2016 was a big year for Russia in fashion — the country has almost become a synonym for the trendy Nineties-inspired look of desolate, post-Soviet youth. Perhaps this aesthetic reflects the way contemporary culture is responding to history, but it also raises a few timely questions. What takes a firmer hold of us — our differences or similarities? And is there a future for global culture? In 2016 Russian label Outlaw Moscow received the SHOWstudio Fashion Film Award for their portrayal of an eclectic bunch of outsiders navigating the snowy streets of Moscow. Their new video work, simply titled Outlaw Film 2, is a much broader meditation on future of youth culture and the shifting role of fashion imagery. It’s also a proof that there is more to contemporary Russia than just post-Soviet cool.
“We think that in 2017 it’s the time to rethink Russian culture. So many things have shifted since the revolution of 1917: the country went through wars and upheavals, numerous major regime shifts, repressions and waves of immigration. We decided to put together bits of numerous eras, images, styles and locations — and mix it all up. We wanted to show the contrasting all-encompassing view of the world through the eyes of Outlaw and Outlaw people,” explain Maksim Bashkaev and Dilyara Minrakhmanova, the duo behind Outlaw Moscow. “From the very beginning we wanted to make a film not just about Moscow but about our whole Northern Eastern world. We had ideas of going to Kamchatka, Mongolia and Uzbekistan and filming from helicopters and off-roaders.”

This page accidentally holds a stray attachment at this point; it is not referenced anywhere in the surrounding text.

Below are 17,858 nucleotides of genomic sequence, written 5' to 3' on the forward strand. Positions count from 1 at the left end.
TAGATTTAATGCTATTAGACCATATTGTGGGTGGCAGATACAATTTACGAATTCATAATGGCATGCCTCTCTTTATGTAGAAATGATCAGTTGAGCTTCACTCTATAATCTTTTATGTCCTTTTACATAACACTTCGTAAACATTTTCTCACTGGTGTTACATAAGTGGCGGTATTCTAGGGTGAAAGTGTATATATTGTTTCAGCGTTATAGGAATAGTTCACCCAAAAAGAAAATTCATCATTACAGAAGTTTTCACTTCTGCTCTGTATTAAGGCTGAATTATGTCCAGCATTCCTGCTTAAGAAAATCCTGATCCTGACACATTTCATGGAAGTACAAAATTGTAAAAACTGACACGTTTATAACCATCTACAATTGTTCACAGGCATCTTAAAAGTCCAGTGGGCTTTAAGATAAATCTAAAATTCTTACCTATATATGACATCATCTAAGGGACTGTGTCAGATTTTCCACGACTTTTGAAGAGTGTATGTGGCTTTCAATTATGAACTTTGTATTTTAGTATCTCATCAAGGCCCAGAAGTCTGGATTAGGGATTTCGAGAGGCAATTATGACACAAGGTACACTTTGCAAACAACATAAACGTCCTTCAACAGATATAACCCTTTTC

As ambitious as it sounds, Outlaw Film 2 goes even further than its creators planned. From a ride in a Mercedes past the glowing skyscrapers of Moscow to the opulent and surreal settings of a luxury sauna, from lakes, mountains and mosques to a Soviet-era observatory in the Caucasus — it’s a fascinating journey through a world inhabited by a futuristic tribe of Outlaw-clad outsiders. Is it Russia? Yes. Did you expect to see it this way? Definitely not.
“The film consists of five episodes — a journey from the criminal Russia of the 2000s to its ancient past, portrayed through nature and the mosques of Tatarstan. The fight scene in the Moscow metro references the Soviet time, and finally there’s the poetic and philosophical landscape of Arkhyz in the Caucasus,” Bashkaev explains. “Production was tricky, and our producer Natasha Solovieva helped a lot. We filmed in various districts of Moscow, in Tatarstan republic, in Arkhyz, with cars and drones. Convincing the scientists from meteorological station to get access to a closed observatory was quite difficult.”